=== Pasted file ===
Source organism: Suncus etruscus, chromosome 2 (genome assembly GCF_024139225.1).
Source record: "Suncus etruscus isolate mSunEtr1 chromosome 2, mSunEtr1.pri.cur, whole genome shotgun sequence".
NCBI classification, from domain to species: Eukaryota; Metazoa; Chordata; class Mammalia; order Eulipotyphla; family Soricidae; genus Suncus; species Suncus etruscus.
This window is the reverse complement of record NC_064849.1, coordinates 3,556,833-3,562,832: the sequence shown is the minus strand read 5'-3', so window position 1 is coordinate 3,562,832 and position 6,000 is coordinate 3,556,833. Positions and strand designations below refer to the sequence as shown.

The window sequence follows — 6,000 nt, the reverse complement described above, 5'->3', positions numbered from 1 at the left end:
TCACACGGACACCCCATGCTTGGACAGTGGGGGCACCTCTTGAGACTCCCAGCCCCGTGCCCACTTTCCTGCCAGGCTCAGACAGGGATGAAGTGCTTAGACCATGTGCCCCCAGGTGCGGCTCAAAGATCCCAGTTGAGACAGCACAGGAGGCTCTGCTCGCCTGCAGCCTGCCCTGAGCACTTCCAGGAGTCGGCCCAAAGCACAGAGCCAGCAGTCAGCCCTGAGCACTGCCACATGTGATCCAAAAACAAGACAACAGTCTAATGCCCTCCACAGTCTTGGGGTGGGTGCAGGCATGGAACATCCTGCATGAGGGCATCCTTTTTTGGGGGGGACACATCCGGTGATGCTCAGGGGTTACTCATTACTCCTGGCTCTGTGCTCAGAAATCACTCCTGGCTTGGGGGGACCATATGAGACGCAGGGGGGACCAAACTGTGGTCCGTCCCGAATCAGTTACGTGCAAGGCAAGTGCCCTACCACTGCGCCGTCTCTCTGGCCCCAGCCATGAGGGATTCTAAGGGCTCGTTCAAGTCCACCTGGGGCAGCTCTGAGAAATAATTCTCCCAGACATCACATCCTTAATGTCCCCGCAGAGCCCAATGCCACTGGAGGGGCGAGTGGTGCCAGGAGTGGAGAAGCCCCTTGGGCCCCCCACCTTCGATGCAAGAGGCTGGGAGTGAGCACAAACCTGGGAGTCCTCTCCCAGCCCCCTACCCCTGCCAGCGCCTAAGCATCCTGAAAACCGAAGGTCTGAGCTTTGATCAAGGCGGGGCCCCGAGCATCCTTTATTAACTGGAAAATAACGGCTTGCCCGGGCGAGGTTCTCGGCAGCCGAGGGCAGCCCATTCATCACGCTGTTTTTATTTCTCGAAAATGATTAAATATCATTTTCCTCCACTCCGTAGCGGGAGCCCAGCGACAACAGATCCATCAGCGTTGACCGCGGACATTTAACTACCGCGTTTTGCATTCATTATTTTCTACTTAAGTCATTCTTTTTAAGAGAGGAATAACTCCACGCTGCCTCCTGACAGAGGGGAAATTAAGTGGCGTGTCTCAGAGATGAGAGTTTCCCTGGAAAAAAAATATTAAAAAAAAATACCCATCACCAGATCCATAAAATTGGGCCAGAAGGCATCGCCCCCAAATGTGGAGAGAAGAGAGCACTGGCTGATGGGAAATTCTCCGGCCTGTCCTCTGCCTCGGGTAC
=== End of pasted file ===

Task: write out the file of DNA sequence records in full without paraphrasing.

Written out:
Source organism: Suncus etruscus, chromosome 2 (genome assembly GCF_024139225.1).
Source record: "Suncus etruscus isolate mSunEtr1 chromosome 2, mSunEtr1.pri.cur, whole genome shotgun sequence".
NCBI classification, from domain to species: Eukaryota; Metazoa; Chordata; class Mammalia; order Eulipotyphla; family Soricidae; genus Suncus; species Suncus etruscus.
This window is the reverse complement of record NC_064849.1, coordinates 3,556,833-3,562,832: the sequence shown is the minus strand read 5'-3', so window position 1 is coordinate 3,562,832 and position 6,000 is coordinate 3,556,833. Positions and strand designations below refer to the sequence as shown.

The window sequence follows — 6,000 nt, the reverse complement described above, 5'->3', positions numbered from 1 at the left end:
TCACACGGACACCCCATGCTTGGACAGTGGGGGCACCTCTTGAGACTCCCAGCCCCGTGCCCACTTTCCTGCCAGGCTCAGACAGGGATGAAGTGCTTAGACCATGTGCCCCCAGGTGCGGCTCAAAGATCCCAGTTGAGACAGCACAGGAGGCTCTGCTCGCCTGCAGCCTGCCCTGAGCACTTCCAGGAGTCGGCCCAAAGCACAGAGCCAGCAGTCAGCCCTGAGCACTGCCACATGTGATCCAAAAACAAGACAACAGTCTAATGCCCTCCACAGTCTTGGGGTGGGTGCAGGCATGGAACATCCTGCATGAGGGCATCCTTTTTTGGGGGGGACACATCCGGTGATGCTCAGGGGTTACTCATTACTCCTGGCTCTGTGCTCAGAAATCACTCCTGGCTTGGGGGGACCATATGAGACGCAGGGGGGACCAAACTGTGGTCCGTCCCGAATCAGTTACGTGCAAGGCAAGTGCCCTACCACTGCGCCGTCTCTCTGGCCCCAGCCATGAGGGATTCTAAGGGCTCGTTCAAGTCCACCTGGGGCAGCTCTGAGAAATAATTCTCCCAGACATCACATCCTTAATGTCCCCGCAGAGCCCAATGCCACTGGAGGGGCGAGTGGTGCCAGGAGTGGAGAAGCCCCTTGGGCCCCCCACCTTCGATGCAAGAGGCTGGGAGTGAGCACAAACCTGGGAGTCCTCTCCCAGCCCCCTACCCCTGCCAGCGCCTAAGCATCCTGAAAACCGAAGGTCTGAGCTTTGATCAAGGCGGGGCCCCGAGCATCCTTTATTAACTGGAAAATAACGGCTTGCCCGGGCGAGGTTCTCGGCAGCCGAGGGCAGCCCATTCATCACGCTGTTTTTATTTCTCGAAAATGATTAAATATCATTTTCCTCCACTCCGTAGCGGGAGCCCAGCGACAACAGATCCATCAGCGTTGACCGCGGACATTTAACTACCGCGTTTTGCATTCATTATTTTCTACTTAAGTCATTCTTTTTAAGAGAGGAATAACTCCACGCTGCCTCCTGACAGAGGGGAAATTAAGTGGCGTGTCTCAGAGATGAGAGTTTCCCTGGAAAAAAAATATTAAAAAAAAATACCCATCACCAGATCCATAAAATTGGGCCAGAAGGCATCGCCCCCAAATGTGGAGAGAAGAGAGCACTGGCTGATGGGAAATTCTCCGGCCTGTCCTCTGCCTCGGGTAC